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Nestle, Unilever join IBM to help track food supply chains, improve safety

A total of 10 companies will share data, run trials with IBM

Reuters  |  Chicago/New York 

Nestle, Unilever join IBM to help track food supply chains, improve safety

SA, Plc, Tyson Foods Inc and other large and have joined IBM's project to explore how technology can help track supply chains and improve safety, the said in a joint statement on Tuesday.

Blockchain, which first emerged as the system underpinning cryptocurrency bitcoin, is a shared record of data maintained by a network of computers, rather than a trusted third party.

A total of 10 said they will share data and run trials with IBM, including Kroger Co, Dole Company Inc, McCormick & Company Inc, Golden State Foods Corp, Driscoll's Inc and Berkshire Hathaway's McLane Co.

also is participating and has worked with since October to track the movement of products.

"It is not just about building the technology, it is about building the ecosystem," Brigid McDermott, vice president for business development at IBM, said.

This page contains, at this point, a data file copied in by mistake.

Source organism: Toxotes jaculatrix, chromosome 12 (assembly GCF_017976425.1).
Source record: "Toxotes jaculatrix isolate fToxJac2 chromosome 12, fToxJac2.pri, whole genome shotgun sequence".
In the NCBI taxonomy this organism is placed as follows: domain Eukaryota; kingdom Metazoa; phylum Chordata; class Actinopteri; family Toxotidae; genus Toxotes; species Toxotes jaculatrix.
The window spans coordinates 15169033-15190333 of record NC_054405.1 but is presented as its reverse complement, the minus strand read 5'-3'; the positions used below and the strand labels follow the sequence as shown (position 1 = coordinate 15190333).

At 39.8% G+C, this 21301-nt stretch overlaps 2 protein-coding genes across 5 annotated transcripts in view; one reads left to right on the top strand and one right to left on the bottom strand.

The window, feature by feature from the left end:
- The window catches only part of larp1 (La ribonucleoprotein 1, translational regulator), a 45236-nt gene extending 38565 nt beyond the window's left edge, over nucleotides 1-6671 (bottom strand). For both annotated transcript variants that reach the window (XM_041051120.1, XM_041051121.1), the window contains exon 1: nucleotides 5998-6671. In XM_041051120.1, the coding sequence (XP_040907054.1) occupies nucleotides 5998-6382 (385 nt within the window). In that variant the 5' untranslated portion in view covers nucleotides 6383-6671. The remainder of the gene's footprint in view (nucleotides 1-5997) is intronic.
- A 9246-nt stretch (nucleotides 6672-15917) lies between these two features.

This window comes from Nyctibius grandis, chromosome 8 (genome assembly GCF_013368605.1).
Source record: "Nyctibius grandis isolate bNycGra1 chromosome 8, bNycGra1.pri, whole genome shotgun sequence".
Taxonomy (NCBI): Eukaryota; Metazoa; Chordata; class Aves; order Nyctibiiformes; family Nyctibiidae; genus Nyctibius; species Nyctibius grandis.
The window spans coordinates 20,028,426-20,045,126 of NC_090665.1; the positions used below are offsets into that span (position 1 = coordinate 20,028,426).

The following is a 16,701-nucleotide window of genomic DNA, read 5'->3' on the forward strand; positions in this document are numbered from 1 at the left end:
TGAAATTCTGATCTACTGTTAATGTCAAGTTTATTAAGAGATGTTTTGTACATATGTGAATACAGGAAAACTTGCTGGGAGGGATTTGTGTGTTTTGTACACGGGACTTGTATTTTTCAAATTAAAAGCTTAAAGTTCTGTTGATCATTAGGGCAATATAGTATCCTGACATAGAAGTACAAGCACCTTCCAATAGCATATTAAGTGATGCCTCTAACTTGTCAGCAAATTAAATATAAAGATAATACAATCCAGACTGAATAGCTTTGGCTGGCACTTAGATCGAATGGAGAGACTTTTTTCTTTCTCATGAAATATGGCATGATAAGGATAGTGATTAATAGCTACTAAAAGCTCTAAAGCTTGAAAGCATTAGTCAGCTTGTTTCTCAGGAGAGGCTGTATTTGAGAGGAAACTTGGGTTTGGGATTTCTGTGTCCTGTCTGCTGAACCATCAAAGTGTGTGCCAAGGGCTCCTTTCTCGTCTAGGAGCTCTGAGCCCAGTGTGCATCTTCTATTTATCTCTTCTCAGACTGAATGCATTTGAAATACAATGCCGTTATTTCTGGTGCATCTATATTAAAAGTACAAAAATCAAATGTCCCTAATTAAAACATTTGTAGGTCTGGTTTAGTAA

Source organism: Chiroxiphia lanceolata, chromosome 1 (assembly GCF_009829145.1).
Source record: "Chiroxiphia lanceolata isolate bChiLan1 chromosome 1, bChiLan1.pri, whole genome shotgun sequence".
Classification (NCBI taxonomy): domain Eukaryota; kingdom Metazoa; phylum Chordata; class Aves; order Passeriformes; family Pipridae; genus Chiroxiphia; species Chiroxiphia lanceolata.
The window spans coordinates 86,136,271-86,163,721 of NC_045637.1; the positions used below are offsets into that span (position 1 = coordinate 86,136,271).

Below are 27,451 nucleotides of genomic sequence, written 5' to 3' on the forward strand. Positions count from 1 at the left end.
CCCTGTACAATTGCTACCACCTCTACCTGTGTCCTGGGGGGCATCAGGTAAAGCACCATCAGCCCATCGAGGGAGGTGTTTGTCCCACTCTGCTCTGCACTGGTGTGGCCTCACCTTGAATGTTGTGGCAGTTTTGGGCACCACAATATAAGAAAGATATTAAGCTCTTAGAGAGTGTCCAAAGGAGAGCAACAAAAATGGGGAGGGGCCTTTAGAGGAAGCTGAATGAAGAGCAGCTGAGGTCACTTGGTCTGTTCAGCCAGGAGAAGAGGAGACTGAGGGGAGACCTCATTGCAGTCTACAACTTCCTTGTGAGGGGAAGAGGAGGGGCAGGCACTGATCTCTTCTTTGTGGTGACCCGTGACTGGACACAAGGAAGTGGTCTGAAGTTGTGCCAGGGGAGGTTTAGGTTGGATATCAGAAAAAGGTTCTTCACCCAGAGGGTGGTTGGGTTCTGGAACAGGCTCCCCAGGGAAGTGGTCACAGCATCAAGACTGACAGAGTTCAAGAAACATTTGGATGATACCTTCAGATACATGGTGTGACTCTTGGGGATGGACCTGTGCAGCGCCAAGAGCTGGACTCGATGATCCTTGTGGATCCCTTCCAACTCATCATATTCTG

Wal-Mart said in June that trials had helped it narrow the time it took to trace the movement of mangoes to 2.2 seconds from about seven days.

A single recall could cost anything from tens of thousands to millions of dollars in lost sales, Wal-Mart's head of safety, Frank Yiannas, told Reuters last month.

Skeptics have warned that the technology is still in its early days and it may take years before reap benefits. also are fiercely competitive and have a poor track record for collaboration, notably the demise of mobile payment app CurrentC, another highly anticipated industry venture.

"Yes, the industry is cautious because this could be the next best thing since sliced bread but you wouldn't say everything was fine and dandy after a trial you had with just two suppliers," Kroger's head of safety Howard Popoola told Reuters.

"The key right now is to involve suppliers and and see how well we can share data to oil the machine," he said. "This is an opportunity for us to speak with one voice and say to the world that safety is not going to be a competitive issue."

also said it was launching a platform that could make it easier for large to develop applications using the technology.

Because can quickly trace the hundreds of parties involved in the mass production and distribution of food, it is expected to make it easier to identify the source of potential contamination during safety scares.

First Published: Tue, August 22 2017. 19:53 IST
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